Asian American Comparative Collection:
Classes and Tours
|Asian American Comparative Collection (AACC)
University of Idaho
875 Perimeter Drive, MS 1111
Moscow, Idaho 83844-1111 USA
|Priscilla Wegars, Ph.D., Volunteer Curator
Renae Campbell, M.A., RPA, Research Assistant
Classes and Tours
The descriptions below are of trips that have been successfully
offered in the past. Please inquire if you are interested in
any of them.
Sign inside Polly Bemis's cabin. Photo by P. Wegars.
The World of Polly Bemis
: Idaho's most remarkable pioneer Chinese woman,
Polly Bemis, arrived in 1872. Following their 1894 marriage, she
and Charlie Bemis took up a mining claim, not a homestead, on the
remote Salmon River. Their first cabin burned in 1922, and
Charlie died shortly afterwards. Polly's neighbors built another
cabin for her, where she lived until just before her death in
1933. It is now on the National Register of Historic Places.
During this three-day, two-night adventure into rugged north
central Idaho we visited Polly Bemis's cabin and grave,
Charlie Bemis's grave
on the main Salmon River, today easily
accessible only by jet boat. We also visited Lewiston's Beuk
, now restored and on permanent exhibit at the
Lewis-Clark Center for Arts & History in Lewiston, as well as
The Historical Museum at St. Gertrude
in Cottonwood, where
some of Polly's personal possessions are housed. A detailed
itinerary from a previous trip may be viewed here
Chinese rock house near Half and Half Rapids,
Lower Salmon River. Photo by P. Wegars.
Chinese Mining on the Lower Salmon
Description: Chinese miners first arrived in north central
Idaho in the 1860s to work in the newly-discovered gold fields,
some of which were on the remote, roadless, lower Salmon River.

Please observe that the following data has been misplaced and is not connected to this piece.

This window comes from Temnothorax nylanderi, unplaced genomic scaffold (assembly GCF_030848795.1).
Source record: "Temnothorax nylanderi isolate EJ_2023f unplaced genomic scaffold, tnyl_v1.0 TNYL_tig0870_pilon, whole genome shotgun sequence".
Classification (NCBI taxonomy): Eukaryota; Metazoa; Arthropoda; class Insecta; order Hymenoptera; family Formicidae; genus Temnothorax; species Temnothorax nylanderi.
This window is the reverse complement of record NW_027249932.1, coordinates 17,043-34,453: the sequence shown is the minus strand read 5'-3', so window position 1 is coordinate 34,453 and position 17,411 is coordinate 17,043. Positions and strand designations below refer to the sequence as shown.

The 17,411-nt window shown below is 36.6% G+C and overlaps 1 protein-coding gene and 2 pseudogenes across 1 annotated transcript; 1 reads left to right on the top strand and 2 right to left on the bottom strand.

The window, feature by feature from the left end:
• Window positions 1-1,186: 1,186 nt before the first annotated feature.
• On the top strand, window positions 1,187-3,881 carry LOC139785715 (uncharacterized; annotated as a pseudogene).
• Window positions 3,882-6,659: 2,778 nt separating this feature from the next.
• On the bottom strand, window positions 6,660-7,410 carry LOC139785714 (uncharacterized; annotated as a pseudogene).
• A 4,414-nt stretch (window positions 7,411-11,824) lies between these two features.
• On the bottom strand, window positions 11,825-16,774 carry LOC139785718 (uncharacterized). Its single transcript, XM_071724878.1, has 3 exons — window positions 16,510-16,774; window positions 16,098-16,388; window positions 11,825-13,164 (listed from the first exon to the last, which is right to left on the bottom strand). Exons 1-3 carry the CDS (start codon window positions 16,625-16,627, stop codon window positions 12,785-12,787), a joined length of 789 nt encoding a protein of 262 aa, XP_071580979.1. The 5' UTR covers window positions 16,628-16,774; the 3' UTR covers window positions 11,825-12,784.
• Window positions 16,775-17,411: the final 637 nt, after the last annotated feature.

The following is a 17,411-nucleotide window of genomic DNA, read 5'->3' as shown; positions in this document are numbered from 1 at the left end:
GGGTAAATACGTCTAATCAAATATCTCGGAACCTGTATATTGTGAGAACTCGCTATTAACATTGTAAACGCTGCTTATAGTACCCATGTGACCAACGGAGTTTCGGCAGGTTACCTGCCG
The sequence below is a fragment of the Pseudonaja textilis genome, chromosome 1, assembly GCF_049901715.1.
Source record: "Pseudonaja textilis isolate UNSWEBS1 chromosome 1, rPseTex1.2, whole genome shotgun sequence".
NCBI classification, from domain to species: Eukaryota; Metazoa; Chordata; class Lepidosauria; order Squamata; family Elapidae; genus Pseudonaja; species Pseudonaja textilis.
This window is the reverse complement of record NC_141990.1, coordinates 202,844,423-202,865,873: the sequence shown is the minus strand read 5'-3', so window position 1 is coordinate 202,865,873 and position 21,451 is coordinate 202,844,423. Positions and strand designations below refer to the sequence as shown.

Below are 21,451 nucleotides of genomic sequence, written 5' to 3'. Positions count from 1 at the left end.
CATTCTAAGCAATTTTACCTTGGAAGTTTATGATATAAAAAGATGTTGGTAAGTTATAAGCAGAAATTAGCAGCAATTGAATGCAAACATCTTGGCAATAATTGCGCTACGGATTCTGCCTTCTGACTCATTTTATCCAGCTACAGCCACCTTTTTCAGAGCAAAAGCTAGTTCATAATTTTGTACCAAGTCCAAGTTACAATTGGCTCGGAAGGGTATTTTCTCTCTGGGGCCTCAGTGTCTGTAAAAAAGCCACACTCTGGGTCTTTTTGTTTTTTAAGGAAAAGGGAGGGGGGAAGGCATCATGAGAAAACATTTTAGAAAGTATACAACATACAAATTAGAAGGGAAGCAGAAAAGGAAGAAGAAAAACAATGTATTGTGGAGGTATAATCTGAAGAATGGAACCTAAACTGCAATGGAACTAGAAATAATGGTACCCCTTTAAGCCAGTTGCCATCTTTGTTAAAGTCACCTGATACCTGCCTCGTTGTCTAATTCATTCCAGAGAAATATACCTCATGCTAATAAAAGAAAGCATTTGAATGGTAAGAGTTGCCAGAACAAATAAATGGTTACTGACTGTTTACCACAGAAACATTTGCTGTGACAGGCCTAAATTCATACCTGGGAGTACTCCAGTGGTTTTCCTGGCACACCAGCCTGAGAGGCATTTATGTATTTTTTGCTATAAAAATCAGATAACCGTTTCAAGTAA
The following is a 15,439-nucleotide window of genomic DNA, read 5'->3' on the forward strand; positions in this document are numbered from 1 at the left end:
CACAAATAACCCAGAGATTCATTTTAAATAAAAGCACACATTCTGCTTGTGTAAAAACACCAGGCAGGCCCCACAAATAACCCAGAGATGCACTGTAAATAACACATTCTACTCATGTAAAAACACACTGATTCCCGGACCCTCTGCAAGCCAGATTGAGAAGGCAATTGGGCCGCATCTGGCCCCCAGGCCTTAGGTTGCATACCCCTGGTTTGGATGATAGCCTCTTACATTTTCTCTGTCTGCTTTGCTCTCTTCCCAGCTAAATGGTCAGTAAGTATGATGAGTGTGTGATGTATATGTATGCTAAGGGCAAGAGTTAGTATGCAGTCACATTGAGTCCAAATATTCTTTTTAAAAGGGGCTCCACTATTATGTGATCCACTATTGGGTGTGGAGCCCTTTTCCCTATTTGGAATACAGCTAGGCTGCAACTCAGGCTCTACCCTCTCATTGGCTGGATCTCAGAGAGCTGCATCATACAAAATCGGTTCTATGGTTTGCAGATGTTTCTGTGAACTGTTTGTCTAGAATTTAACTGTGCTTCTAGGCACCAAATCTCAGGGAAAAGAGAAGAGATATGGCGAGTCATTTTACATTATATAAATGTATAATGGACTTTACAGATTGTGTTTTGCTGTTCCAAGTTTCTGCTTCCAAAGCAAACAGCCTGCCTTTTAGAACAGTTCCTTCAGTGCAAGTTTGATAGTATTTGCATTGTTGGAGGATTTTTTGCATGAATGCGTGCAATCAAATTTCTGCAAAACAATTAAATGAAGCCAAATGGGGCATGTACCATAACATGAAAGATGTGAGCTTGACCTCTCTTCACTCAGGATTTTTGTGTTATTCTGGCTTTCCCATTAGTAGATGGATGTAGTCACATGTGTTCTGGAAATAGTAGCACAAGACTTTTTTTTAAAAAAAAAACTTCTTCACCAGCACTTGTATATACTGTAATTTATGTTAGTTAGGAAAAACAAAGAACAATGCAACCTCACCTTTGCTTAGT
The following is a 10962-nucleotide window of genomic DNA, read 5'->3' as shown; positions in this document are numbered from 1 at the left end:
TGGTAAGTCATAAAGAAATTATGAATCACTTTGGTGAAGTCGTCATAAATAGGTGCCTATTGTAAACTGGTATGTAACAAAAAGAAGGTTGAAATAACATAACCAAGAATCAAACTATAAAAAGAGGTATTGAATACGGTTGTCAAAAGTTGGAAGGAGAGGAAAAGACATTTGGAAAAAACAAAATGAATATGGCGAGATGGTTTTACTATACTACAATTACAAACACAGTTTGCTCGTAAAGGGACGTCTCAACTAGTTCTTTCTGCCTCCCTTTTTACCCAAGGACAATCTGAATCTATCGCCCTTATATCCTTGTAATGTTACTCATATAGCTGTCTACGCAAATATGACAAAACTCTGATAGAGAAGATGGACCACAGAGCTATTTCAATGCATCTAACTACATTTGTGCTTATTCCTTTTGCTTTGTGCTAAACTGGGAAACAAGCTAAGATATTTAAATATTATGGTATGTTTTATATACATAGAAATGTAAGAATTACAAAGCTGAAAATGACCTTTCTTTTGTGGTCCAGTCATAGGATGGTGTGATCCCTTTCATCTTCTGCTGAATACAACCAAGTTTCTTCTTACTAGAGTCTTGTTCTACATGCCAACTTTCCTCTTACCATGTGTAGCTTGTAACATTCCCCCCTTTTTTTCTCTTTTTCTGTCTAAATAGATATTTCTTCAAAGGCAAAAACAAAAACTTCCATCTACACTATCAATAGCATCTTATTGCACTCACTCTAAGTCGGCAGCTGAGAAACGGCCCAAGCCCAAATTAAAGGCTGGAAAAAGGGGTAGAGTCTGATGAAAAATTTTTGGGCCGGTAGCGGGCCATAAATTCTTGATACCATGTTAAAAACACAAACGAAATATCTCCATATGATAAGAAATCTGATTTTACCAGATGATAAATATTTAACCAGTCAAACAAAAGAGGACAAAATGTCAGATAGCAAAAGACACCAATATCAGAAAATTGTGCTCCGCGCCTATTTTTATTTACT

Today, many signs of their presence can still be seen, including
some striking remains of rock dwellings. During this
three-day, two-night float trip and rafting adventure, a brief
layover at Packers Creek enabled us to examine Chinese
miners' rock dwellings, hydraulic workings, man-made reservoirs,
and Chinese artifacts. We also visited other Chinese sites
along this 55-mile stretch of the Salmon and Snake rivers.
Participants also sampled Chinese culture and cuisine,
tried their luck at gold panning and Chinese games,
and learned to identify Chinese artifacts.
Pioneers in the Northwest
two day, one night adventure into northeastern Oregon featured
visits to Baker City's Chinese cemetery and to the
world-renowned Kam Wah Chung and Company Museum in John
Day, now an Oregon State Park. Its isolated location has
helped preserve this fully-furnished store and herbal medicine
shop dating to the late nineteenth and early twentieth
centuries. We also explored two unique archaeological sites
created by mid- to late nineteenth-century Chinese placer
miners. One, called the Ah Hee Diggings (earlier
known as the "Chinese Walls"), comprises some 16 acres of
hand-stacked, wall-like, rock tailings. The other, at Union
Creek, has an impressive three-tiered, rock-walled, water
delivery channel, originally fed by two earthen dams.
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